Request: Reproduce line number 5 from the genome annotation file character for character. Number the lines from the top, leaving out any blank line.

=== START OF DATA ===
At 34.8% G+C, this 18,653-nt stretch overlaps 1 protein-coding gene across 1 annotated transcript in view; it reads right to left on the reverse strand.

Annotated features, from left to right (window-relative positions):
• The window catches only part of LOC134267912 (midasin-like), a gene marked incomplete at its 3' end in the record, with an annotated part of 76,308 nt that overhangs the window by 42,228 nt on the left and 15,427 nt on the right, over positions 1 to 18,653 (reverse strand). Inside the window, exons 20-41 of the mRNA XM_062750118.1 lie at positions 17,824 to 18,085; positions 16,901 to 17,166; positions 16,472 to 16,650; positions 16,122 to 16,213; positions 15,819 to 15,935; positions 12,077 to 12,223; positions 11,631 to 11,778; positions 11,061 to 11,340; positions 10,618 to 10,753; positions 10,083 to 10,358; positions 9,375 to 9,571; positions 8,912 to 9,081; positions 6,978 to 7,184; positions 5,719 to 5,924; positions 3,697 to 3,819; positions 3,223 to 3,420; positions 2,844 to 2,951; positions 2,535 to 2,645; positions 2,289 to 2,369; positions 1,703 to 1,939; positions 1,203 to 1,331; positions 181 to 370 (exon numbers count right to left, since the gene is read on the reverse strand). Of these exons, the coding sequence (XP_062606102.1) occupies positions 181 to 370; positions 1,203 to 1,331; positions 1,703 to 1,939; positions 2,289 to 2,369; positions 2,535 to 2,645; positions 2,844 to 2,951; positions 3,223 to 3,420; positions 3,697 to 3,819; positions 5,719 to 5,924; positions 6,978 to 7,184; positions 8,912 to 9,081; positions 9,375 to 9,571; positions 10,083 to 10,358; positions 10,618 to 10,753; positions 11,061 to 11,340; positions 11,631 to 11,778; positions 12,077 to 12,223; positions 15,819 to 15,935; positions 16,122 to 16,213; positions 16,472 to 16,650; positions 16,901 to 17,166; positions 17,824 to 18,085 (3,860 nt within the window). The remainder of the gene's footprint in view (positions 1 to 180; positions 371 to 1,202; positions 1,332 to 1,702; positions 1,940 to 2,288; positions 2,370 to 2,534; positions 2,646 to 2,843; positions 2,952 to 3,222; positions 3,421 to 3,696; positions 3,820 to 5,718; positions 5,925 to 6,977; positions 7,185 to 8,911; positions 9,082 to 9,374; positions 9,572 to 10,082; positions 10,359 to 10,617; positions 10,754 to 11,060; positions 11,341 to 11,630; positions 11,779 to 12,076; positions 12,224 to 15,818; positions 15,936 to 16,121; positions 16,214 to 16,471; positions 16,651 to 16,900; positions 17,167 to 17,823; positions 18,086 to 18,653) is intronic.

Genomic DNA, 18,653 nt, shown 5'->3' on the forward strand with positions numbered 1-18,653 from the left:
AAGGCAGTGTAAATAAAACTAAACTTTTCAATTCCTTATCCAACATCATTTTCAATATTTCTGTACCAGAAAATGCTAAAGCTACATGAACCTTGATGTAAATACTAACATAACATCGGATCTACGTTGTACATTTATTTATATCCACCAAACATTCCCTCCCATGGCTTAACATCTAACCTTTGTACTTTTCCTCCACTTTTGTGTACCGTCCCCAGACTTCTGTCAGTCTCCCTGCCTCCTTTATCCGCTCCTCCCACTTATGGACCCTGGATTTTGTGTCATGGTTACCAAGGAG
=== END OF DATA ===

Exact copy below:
AAGGCAGTGTAAATAAAACTAAACTTTTCAATTCCTTATCCAACATCATTTTCAATATTTCTGTACCAGAAAATGCTAAAGCTACATGAACCTTGATGTAAATACTAACATAACATCGGATCTACGTTGTACATTTATTTATATCCACCAAACATTCCCTCCCATGGCTTAACATCTAACCTTTGTACTTTTCCTCCACTTTTGTGTACCGTCCCCAGACTTCTGTCAGTCTCCCTGCCTCCTTTATCCGCTCCTCCCACTTATGGACCCTGGATTTTGTGTCATGGTTACCAAGGAG